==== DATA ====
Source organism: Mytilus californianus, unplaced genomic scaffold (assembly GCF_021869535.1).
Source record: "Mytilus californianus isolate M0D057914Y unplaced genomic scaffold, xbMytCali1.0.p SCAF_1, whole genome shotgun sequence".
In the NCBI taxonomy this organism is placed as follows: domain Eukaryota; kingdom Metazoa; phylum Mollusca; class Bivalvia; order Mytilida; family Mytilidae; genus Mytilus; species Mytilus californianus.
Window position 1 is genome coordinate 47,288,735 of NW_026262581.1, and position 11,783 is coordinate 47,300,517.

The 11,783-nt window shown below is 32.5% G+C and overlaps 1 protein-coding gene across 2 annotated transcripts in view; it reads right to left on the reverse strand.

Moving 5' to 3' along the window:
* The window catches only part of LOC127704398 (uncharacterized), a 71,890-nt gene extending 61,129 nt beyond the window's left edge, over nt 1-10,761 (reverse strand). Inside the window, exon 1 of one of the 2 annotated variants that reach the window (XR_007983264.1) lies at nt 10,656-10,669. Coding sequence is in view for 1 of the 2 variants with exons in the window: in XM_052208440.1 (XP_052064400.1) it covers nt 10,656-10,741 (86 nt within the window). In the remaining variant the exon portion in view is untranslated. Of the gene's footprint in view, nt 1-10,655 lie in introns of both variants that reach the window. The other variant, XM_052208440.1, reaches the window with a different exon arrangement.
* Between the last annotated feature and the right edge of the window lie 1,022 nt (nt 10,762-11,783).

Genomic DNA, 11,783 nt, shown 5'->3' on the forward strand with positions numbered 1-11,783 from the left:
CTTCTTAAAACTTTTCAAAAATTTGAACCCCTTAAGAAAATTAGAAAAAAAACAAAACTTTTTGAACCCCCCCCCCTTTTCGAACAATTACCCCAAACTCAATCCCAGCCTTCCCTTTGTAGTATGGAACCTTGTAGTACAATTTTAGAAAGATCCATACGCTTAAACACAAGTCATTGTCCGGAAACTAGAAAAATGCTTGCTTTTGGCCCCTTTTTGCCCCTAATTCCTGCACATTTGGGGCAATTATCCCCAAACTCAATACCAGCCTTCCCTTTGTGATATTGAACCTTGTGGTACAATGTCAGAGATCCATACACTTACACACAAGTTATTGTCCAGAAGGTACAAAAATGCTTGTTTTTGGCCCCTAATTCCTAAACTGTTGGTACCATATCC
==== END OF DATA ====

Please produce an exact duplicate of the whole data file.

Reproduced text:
Source organism: Mytilus californianus, unplaced genomic scaffold (assembly GCF_021869535.1).
Source record: "Mytilus californianus isolate M0D057914Y unplaced genomic scaffold, xbMytCali1.0.p SCAF_1, whole genome shotgun sequence".
In the NCBI taxonomy this organism is placed as follows: domain Eukaryota; kingdom Metazoa; phylum Mollusca; class Bivalvia; order Mytilida; family Mytilidae; genus Mytilus; species Mytilus californianus.
Window position 1 is genome coordinate 47,288,735 of NW_026262581.1, and position 11,783 is coordinate 47,300,517.

The 11,783-nt window shown below is 32.5% G+C and overlaps 1 protein-coding gene across 2 annotated transcripts in view; it reads right to left on the reverse strand.

Moving 5' to 3' along the window:
* The window catches only part of LOC127704398 (uncharacterized), a 71,890-nt gene extending 61,129 nt beyond the window's left edge, over nt 1-10,761 (reverse strand). Inside the window, exon 1 of one of the 2 annotated variants that reach the window (XR_007983264.1) lies at nt 10,656-10,669. Coding sequence is in view for 1 of the 2 variants with exons in the window: in XM_052208440.1 (XP_052064400.1) it covers nt 10,656-10,741 (86 nt within the window). In the remaining variant the exon portion in view is untranslated. Of the gene's footprint in view, nt 1-10,655 lie in introns of both variants that reach the window. The other variant, XM_052208440.1, reaches the window with a different exon arrangement.
* Between the last annotated feature and the right edge of the window lie 1,022 nt (nt 10,762-11,783).

Genomic DNA, 11,783 nt, shown 5'->3' on the forward strand with positions numbered 1-11,783 from the left:
CTTCTTAAAACTTTTCAAAAATTTGAACCCCTTAAGAAAATTAGAAAAAAAACAAAACTTTTTGAACCCCCCCCCCTTTTCGAACAATTACCCCAAACTCAATCCCAGCCTTCCCTTTGTAGTATGGAACCTTGTAGTACAATTTTAGAAAGATCCATACGCTTAAACACAAGTCATTGTCCGGAAACTAGAAAAATGCTTGCTTTTGGCCCCTTTTTGCCCCTAATTCCTGCACATTTGGGGCAATTATCCCCAAACTCAATACCAGCCTTCCCTTTGTGATATTGAACCTTGTGGTACAATGTCAGAGATCCATACACTTACACACAAGTTATTGTCCAGAAGGTACAAAAATGCTTGTTTTTGGCCCCTAATTCCTAAACTGTTGGTACCATATCC